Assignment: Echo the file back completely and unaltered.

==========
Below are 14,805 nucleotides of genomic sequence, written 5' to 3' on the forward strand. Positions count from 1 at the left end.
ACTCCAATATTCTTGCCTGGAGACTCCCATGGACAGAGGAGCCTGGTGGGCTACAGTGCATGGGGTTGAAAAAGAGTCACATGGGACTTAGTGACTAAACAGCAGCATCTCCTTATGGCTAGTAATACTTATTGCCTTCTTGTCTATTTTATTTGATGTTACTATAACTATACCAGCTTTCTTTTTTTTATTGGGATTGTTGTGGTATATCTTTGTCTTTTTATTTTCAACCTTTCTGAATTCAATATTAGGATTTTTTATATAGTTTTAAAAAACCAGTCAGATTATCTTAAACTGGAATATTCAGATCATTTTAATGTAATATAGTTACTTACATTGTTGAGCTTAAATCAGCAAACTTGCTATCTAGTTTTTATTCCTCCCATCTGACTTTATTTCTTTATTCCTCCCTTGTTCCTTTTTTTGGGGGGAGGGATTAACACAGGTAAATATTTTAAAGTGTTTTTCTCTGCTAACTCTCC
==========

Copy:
Below are 14,805 nucleotides of genomic sequence, written 5' to 3' on the forward strand. Positions count from 1 at the left end.
ACTCCAATATTCTTGCCTGGAGACTCCCATGGACAGAGGAGCCTGGTGGGCTACAGTGCATGGGGTTGAAAAAGAGTCACATGGGACTTAGTGACTAAACAGCAGCATCTCCTTATGGCTAGTAATACTTATTGCCTTCTTGTCTATTTTATTTGATGTTACTATAACTATACCAGCTTTCTTTTTTTTATTGGGATTGTTGTGGTATATCTTTGTCTTTTTATTTTCAACCTTTCTGAATTCAATATTAGGATTTTTTATATAGTTTTAAAAAACCAGTCAGATTATCTTAAACTGGAATATTCAGATCATTTTAATGTAATATAGTTACTTACATTGTTGAGCTTAAATCAGCAAACTTGCTATCTAGTTTTTATTCCTCCCATCTGACTTTATTTCTTTATTCCTCCCTTGTTCCTTTTTTTGGGGGGAGGGATTAACACAGGTAAATATTTTAAAGTGTTTTTCTCTGCTAACTCTCC